People everywhere celebrate and enjoy the Irish gifts to the world of literature, music, design and dance. We’re known as a culture that loves and nurtures creativity. But Irish scientists and engineers are also creative, and they have applied their creativity to develop some amazing inventions. Every day, we benefit from things invented by Irish people, but we rarely stop to celebrate Irish inventors.
Many of the pioneering inventions and developments by Irish scientists are in the field of medicine. You probably know the names Marie Curie and Louis Pasteur, do you know the Irish medical scientists whose inventions and innovations have saved countless lives? Guinness was invented in Ireland, but despite those old “Guinness is good for you” posters’ enduring popularity on glasses, T-shirts and other Irish gifts, we are not going to class a pint of the black stuff as a medical invention!
Top 7 Irish Innovations in Medical Science
Compassion has always been valued in Irish culture. St Brigid is known for her compassion for the poor as much as her strong leadership. St. Ailbhe, a follower of St. Patrick, was also known for kindness and for an incident where he protected an aged wolf from hunters. Visitors to Ireland usually leave with stories of how friendly, helpful and hospitable the Irish are. And that spirit of kindness and compassion also motivated some of our great medical scientists to develop new ways to prevent and lessen human suffering from illness. Here’s our top seven in no particular order.
- John Joly was born in Co. Offaly in 1857. He’s widely known for inventing color photography, but he also developed the use of radiotherapy to treat cancer.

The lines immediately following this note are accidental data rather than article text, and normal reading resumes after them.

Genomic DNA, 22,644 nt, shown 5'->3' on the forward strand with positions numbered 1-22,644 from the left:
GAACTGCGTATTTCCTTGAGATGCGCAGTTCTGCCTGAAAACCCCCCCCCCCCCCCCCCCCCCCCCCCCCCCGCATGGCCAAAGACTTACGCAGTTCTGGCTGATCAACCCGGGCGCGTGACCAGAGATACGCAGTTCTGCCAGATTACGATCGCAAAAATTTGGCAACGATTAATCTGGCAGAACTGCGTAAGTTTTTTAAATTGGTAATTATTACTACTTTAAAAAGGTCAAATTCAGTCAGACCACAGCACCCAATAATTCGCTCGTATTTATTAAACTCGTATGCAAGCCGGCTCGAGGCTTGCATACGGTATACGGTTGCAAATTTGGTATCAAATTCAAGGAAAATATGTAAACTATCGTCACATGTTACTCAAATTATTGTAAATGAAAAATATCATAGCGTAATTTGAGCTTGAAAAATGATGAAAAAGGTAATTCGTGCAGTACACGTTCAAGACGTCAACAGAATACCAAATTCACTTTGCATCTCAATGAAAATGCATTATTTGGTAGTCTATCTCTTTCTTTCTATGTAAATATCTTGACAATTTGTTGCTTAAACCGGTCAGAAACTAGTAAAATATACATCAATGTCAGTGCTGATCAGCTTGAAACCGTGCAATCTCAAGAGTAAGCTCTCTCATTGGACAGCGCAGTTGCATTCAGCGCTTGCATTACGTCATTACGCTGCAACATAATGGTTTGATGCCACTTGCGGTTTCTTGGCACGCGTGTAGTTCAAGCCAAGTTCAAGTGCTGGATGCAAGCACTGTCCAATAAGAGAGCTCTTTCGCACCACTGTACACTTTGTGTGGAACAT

- Dublin native Francis Rynd invented the hypodermic syringe while treating a patient who experienced extreme pain in her face in 1844. It’s hard to imagine a world without this device!
- Cardiologist Frank Pantridge lived from 1916 until 2004. Born in Co. Down, he invented the portable defibrillator.
- Vincent Barry from Co. Cork led the team that developed a cure for leprosy while working to cure tuberculosis. His work saved an estimated 15 million people and earned him the 1980 UNESCO Science Prize.
- Lucien Bull didn’t invent the electrocardiogram, but his many inventions included an improved version of the machine. Bull was born in Co. Dublin in 1876 and also pioneered innovations in photography.
- Arthur Leared of Co. Wexford brought medical technology forward when he developed the modern stethoscope in 1851. Previous stethoscopes had only one earpiece.
- Robert Collis led a life deserving of a feature film. This Dublin pediatrician invented a nasal feeding tube for premature infants to replace spoon feeding and also developed an affordable incubator. His compassion for children led him to Bergen-Belson when the concentration camp was liberated to help the surviving children and later to Nigeria to help children suffering from malnutrition.
The Irish gifts of compassion and scientific innovation don’t always get as much attention as our gifts for music and literature, but they certainly do as much to make the world a better place.